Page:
In vitro Assessment of Adsorbents to Counteract Lead Toxicity in Ruminal Fermentation

Document Type: Research Articles

Authors

Department of Animal Science, College of Abouraihan, University of Tehran, Tehran, Iran

Abstract

An in vitro gas production technique was used to evaluate the effects of different adsorbents on the gas production parameters of lead-exposed diet. Ruminal fluid, obtained from fistulated sheep (3-4 years of age and 40±5 kg BW), and experimental diets samples, 200 ± 0.2 mg DM, were incubated in 100 mL glass bottles. To each bottle, one of the following treatments was applied: 1) control (no Pb and adsorbent), 2) 15 mg/kg DM Pb as Pb acetate and no adsorbent, 3) 15 mg/kg DM Pb as Pb acetate and 3% activated carbon, 4) 15 mg/kg DM Pb as Pb acetate and 3% nanoclay and 5) 15 mg/kg DM Pb as Pb acetate and 3% bentonite. Supplementation of ruminal medium with 15 ppm Pb significantly (P<0.01) decreased total and rate of gas production at all incubation times. Rate and total gas production were significantly (P<0.05) higher for nanoclay compared to control and the other adsorbents treatments. Lead inclusion decreased organic matter digestibility (OMD), net and metabolizable energy contents and short chain fatty acids production (P<0.01). Among the adsorbents, nanoclay showed to be more effective on ruminanl fermentation parameters and improved rate and total gas production.

Keywords


INTRODUCTION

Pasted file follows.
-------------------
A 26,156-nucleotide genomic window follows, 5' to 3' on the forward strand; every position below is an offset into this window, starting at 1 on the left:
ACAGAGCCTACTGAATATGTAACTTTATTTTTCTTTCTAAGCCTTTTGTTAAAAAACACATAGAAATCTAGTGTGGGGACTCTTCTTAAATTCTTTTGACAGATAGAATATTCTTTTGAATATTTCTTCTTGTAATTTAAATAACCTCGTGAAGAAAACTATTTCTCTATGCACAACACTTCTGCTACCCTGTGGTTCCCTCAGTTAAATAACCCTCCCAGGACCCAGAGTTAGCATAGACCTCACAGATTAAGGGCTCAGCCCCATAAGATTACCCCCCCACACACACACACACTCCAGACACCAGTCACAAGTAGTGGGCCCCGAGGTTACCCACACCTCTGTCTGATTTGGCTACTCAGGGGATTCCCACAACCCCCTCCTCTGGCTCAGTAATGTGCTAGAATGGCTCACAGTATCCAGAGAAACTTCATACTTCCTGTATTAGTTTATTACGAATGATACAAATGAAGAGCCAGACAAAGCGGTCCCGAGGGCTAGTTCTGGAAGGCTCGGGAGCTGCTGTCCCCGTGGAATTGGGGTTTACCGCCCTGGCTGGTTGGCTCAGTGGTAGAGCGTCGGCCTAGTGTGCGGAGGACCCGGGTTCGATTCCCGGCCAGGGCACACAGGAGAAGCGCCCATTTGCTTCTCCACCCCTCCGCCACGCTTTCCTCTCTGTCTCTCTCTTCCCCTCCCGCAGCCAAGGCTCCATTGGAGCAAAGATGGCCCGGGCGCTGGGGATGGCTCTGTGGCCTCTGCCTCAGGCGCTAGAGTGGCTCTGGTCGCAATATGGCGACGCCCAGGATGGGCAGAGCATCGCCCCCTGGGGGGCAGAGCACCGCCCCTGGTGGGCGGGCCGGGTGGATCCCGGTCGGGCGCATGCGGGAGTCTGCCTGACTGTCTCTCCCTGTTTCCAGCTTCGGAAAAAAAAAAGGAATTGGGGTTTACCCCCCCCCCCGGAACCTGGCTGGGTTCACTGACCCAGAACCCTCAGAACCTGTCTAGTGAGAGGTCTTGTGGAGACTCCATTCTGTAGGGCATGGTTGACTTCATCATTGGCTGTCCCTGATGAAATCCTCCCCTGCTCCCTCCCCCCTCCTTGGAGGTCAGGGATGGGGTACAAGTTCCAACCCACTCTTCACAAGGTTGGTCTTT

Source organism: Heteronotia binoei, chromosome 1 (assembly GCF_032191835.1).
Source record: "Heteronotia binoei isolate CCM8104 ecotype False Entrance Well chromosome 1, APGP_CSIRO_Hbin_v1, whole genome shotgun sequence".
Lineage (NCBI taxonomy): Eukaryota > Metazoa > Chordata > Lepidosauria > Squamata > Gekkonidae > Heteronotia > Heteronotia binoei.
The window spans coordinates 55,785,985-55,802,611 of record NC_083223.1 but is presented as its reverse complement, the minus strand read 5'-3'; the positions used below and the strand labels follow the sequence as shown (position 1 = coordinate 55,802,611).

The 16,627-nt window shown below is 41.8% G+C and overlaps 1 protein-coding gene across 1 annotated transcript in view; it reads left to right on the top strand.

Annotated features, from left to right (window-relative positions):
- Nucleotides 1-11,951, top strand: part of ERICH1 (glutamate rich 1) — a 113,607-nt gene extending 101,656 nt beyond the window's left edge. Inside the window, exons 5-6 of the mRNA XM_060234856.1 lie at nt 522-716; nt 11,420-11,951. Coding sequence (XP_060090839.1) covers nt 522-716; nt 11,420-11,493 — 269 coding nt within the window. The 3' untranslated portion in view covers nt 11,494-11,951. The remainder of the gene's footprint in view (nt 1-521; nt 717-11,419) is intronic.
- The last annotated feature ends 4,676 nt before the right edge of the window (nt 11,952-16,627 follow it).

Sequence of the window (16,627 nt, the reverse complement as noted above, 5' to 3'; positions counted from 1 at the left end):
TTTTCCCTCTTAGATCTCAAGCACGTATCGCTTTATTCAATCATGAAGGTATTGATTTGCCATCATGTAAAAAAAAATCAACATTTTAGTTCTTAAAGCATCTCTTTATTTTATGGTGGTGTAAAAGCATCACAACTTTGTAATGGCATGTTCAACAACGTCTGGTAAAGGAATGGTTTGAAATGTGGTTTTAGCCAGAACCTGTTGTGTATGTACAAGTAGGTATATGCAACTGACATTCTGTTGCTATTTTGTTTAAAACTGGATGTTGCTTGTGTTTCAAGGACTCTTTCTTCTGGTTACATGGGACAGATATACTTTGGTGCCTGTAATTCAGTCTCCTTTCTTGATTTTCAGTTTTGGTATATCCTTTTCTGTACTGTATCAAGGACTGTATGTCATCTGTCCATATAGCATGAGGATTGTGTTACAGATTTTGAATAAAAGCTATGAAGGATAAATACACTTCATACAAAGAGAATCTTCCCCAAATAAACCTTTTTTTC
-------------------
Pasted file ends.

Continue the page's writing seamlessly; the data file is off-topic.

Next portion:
Both primary and secondary lead–zinc smelters have been implicated in producing lead toxicity in cattle, buffalo and goat reared around these industrial units (Radostits et al. 2000; Swarup et al. 2006). The higher lead levels in animals reared around such industrial activities are mainly due to ingestion of pasture contaminated with lead as well as inhalation of lead particles (Mohajeri et al. 2014). These toxic trace elements hinder rumen fermentation, thereby decreasing the productivity of ruminants. Forsberg (1977) showed that the elements can causing 50% inhibition of in vitro rumen fermentation. Ions of heavy metals may also inhibit activity of some ruminal enzymes (Faixova and Faix, 2002). Despite of this fact that the effect of heavy metal contamination on rumen fermentation has been previously reported (Faixova and Faix, 2002; Forsberg, 1977), based on our survey it appears no literature on the effect of adsorbents supplementation on ruminal fermentation parameters of sheep chronically exposed to lead contamination. Therefore, the present study was aimed to assess the effect of different adsorbent supplements on in vitro ruminal fermentation parameters.